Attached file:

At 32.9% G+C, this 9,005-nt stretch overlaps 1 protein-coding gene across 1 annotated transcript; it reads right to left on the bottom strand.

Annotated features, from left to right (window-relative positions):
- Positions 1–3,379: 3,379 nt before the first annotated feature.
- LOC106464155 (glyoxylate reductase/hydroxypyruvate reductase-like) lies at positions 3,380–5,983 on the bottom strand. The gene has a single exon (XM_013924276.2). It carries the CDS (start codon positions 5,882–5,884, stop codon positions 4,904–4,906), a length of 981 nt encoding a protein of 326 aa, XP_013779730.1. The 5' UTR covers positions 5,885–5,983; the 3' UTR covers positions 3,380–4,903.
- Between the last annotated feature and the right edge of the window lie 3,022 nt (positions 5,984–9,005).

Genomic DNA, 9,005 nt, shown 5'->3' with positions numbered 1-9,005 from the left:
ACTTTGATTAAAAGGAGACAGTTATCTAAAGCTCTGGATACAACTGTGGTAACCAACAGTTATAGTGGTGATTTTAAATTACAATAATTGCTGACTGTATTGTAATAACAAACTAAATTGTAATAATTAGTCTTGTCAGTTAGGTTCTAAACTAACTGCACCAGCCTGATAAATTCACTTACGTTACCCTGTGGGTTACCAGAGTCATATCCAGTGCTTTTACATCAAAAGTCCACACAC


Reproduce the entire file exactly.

At 32.9% G+C, this 9,005-nt stretch overlaps 1 protein-coding gene across 1 annotated transcript; it reads right to left on the bottom strand.

Annotated features, from left to right (window-relative positions):
- Positions 1–3,379: 3,379 nt before the first annotated feature.
- LOC106464155 (glyoxylate reductase/hydroxypyruvate reductase-like) lies at positions 3,380–5,983 on the bottom strand. The gene has a single exon (XM_013924276.2). It carries the CDS (start codon positions 5,882–5,884, stop codon positions 4,904–4,906), a length of 981 nt encoding a protein of 326 aa, XP_013779730.1. The 5' UTR covers positions 5,885–5,983; the 3' UTR covers positions 3,380–4,903.
- Between the last annotated feature and the right edge of the window lie 3,022 nt (positions 5,984–9,005).

Genomic DNA, 9,005 nt, shown 5'->3' with positions numbered 1-9,005 from the left:
ACTTTGATTAAAAGGAGACAGTTATCTAAAGCTCTGGATACAACTGTGGTAACCAACAGTTATAGTGGTGATTTTAAATTACAATAATTGCTGACTGTATTGTAATAACAAACTAAATTGTAATAATTAGTCTTGTCAGTTAGGTTCTAAACTAACTGCACCAGCCTGATAAATTCACTTACGTTACCCTGTGGGTTACCAGAGTCATATCCAGTGCTTTTACATCAAAAGTCCACACAC